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I am reading Candide as part of my A Level. In the story Candide is chased from his home and finds "Two men dressed in blue". We later learn that they are trying to recruit him in the Bulgarian army.

There is a footnote that says "These two men are wearing the uniforms of Prussian recruiting officers".

So does this mean that Prussian soldiers are helping the Bulgarians?

I do know that Voltaire is representing the Prussians as Bulgarians in his book, so maybe this means that they are Bulgarian officers wearing uniforms like the Prussians to make his representation clear?

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    In the book's world, blue is the color of Bulgarian recruiting officers's uniform. In the real world, when Voltaire wrote, there was no such thing as a Bulgarian army. The fact that they were the same color as Prussian recruiting officer's uniforms is one of Voltaire's hints that "Bulgarian" in the book means "Prussian" in real life. – Peter Shor Jun 3 at 12:06
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Candide, ou l’Optimisme is a satire, a work of literature in which people, ideas, countries, religions and so on are ridiculed. The targets of satire are usually presented in disguise or under a transformation, so the reader has to be on the lookout for clues as to their intended identity.

Since you’re studying Candide, I’m sure you’ve already covered the way that Voltaire in chapter 1 uses Pangloss to satirize Gottfried Wilhelm Leibniz, using clues like “il n’y a point d’effect sans cause” (representing Leibniz’s “principle of sufficient reason”) and “dans ce meilleur des Mondes possibles” (representing Leibniz’s “principle of the best”).

So what are the clues as to the satirical identity of the “Bulgarians”? Why do people think they might stand for Prussians?

  1. There was no Bulgarian army in the mid-18th century when Candide is set (as pointed out by Peter Shor in comments). Bulgaria had been conquered by the Ottoman Empire in 1396, and did not gain independence until 1878.

  2. Throughout the 18th century, the Prussian infantry uniform included a blue jacket:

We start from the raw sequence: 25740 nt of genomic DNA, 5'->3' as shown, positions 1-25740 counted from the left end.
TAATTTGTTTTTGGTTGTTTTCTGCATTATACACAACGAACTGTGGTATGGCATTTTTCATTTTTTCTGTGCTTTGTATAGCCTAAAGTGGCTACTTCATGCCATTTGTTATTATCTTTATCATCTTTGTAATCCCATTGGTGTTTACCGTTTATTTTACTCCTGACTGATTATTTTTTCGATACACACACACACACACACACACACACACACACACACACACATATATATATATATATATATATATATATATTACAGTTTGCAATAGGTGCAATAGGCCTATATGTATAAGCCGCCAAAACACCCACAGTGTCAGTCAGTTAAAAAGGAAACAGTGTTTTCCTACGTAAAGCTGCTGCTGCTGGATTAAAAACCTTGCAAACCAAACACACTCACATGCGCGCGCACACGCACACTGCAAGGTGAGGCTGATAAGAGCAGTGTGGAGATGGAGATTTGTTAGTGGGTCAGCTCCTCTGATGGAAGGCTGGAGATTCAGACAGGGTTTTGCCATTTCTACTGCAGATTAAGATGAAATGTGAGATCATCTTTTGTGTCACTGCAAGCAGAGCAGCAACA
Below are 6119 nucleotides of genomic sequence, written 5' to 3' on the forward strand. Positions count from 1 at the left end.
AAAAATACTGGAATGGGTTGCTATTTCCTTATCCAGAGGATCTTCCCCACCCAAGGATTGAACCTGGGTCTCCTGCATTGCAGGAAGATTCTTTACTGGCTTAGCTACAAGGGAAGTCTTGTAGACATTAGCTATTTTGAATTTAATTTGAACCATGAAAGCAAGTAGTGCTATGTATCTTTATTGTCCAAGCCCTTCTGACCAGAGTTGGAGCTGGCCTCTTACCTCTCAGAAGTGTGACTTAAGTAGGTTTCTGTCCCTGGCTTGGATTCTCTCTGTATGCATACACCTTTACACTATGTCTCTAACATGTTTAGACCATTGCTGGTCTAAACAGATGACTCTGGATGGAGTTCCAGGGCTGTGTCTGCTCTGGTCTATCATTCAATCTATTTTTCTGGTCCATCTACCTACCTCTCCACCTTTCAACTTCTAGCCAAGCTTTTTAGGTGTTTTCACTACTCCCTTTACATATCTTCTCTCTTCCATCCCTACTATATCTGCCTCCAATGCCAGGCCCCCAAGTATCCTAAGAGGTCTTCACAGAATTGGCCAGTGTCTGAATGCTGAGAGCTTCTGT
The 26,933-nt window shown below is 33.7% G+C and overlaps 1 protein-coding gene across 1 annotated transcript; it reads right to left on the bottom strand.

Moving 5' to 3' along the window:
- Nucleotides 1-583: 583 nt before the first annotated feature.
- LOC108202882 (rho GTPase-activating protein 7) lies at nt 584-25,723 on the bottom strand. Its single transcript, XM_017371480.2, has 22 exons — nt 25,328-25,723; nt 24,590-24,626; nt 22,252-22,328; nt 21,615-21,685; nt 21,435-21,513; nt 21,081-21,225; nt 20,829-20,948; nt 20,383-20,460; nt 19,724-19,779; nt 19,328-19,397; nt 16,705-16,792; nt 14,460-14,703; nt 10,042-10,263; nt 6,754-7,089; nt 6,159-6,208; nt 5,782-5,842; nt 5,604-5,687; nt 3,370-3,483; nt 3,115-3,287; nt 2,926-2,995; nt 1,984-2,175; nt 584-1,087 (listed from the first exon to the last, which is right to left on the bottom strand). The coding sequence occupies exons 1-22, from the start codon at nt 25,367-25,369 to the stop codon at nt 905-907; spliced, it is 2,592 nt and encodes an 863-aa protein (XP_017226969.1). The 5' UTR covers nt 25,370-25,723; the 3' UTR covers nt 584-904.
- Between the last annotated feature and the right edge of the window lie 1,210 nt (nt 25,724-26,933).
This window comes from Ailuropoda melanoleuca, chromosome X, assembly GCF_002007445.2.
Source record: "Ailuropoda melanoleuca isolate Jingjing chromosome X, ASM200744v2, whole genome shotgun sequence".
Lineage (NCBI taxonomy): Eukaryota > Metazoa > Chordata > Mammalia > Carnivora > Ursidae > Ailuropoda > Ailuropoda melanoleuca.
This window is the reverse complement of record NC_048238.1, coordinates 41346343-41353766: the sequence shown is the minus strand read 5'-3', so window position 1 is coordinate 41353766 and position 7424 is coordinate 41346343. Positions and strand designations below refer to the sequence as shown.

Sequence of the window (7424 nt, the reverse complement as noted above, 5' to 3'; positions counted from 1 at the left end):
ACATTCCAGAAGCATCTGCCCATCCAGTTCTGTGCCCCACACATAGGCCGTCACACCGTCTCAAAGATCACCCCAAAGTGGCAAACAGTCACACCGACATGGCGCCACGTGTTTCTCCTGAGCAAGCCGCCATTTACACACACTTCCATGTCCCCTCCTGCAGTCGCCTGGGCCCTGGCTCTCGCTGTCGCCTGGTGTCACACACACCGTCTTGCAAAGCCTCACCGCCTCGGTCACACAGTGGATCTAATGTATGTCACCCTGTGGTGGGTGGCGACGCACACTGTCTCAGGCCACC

Füsilliere, Offizier. Kompagnie-Feldscheer.

    Richard Knötel. ‘Infanterie-Regiment “Prinz Heinrich von Preussen” 1757’. Uniformenkunde volume 1.

  3. Voltaire had gone to Prussia in 1750, at the invitation of king Frederick II. The two men fell out after Voltaire wrote a satire on the Prussian philosopher Pierre Maupertuis, and Voltaire had to leave Prussia in disgrace in 1752. He took his literary revenge by writing a scurrilous description of Frederick and his court, which was published after his death:

    Ce Gouvernement singulier, ces mœurs encore plus étranges, ce contraste de Stoïcisme & d’Epicuréïsme, de sévérité dans la discipline militaire & de mollesse dans l’intérieur du Palais, des Pages avec lesquels on s’amusait dans son Cabinet & des soldats qu’on faisait passer trente six fois par les baguettes sous les fenêtres du Monarque qui les regardait, des discours de Morale & une licence effrénée, tout cela composait un tableau bizarre que peu de personnes connaissaient, & qui a depuis percé dans l’Europe.

    [This singular government, these manners still more strange, this contrast of Stoicism and Epicureanism, of severity in military discipline and softness in the interior of the palace, of pages with whom he [Frederick] amused himself in his study and of soldiers who were made to undergo the batons thirty-six times under the windows of the monarch who watched them, of discourse on morality and unrestrained licence, all this made up a peculiar picture, which few people were aware of, and which has since spread through Europe.]